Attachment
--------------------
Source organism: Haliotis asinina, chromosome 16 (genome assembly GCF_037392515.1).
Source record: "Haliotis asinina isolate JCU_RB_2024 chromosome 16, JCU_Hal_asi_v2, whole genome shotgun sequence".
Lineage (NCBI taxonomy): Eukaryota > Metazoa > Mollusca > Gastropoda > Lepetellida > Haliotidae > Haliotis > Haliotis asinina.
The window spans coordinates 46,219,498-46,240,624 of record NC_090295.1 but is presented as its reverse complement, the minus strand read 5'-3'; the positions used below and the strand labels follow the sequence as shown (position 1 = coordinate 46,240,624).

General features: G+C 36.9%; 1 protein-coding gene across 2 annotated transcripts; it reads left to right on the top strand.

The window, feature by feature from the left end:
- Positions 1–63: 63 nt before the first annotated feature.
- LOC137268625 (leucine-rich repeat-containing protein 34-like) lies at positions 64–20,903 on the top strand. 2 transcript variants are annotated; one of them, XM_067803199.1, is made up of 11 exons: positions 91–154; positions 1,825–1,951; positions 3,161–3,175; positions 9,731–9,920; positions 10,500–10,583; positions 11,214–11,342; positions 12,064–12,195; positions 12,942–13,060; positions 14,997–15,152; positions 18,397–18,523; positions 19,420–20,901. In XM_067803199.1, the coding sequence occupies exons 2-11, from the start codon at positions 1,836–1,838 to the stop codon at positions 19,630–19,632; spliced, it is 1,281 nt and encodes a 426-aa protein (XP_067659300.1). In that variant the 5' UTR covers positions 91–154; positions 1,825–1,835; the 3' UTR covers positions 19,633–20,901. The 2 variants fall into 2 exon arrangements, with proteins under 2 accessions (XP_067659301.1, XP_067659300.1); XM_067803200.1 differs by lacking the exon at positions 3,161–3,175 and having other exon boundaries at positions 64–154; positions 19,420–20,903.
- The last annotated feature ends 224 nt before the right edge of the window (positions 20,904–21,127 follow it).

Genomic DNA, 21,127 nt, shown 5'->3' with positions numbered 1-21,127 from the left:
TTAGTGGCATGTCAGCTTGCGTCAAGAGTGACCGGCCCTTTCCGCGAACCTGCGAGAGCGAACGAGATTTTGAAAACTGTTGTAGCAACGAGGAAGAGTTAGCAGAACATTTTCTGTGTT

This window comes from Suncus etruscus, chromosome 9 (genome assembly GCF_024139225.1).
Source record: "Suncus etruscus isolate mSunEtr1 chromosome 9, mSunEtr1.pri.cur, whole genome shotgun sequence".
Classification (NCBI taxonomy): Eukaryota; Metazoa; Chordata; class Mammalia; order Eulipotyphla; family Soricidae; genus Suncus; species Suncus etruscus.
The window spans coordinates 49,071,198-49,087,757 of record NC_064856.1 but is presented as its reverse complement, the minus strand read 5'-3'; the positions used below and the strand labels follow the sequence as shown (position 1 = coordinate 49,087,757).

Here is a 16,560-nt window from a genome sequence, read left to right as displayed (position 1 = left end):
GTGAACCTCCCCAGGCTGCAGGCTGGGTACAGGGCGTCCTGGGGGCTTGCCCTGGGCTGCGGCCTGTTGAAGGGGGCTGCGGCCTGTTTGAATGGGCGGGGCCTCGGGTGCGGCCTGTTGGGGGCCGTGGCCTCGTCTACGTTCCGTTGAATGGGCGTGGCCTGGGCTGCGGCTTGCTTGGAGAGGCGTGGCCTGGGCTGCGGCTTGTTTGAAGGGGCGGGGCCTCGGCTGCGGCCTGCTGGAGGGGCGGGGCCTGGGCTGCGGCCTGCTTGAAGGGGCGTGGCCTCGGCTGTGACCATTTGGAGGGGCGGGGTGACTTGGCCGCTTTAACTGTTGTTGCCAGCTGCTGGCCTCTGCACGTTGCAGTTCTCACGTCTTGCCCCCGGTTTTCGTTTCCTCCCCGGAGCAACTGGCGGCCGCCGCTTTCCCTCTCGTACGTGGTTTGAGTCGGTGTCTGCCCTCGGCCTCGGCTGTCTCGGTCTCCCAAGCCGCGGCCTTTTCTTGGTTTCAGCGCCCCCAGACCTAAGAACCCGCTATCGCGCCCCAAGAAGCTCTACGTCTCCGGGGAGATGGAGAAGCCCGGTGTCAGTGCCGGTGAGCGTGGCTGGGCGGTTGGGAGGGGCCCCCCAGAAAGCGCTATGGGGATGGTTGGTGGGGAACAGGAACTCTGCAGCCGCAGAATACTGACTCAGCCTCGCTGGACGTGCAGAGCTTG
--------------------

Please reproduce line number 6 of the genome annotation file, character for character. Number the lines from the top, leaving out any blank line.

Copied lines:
The window, feature by feature from the left end: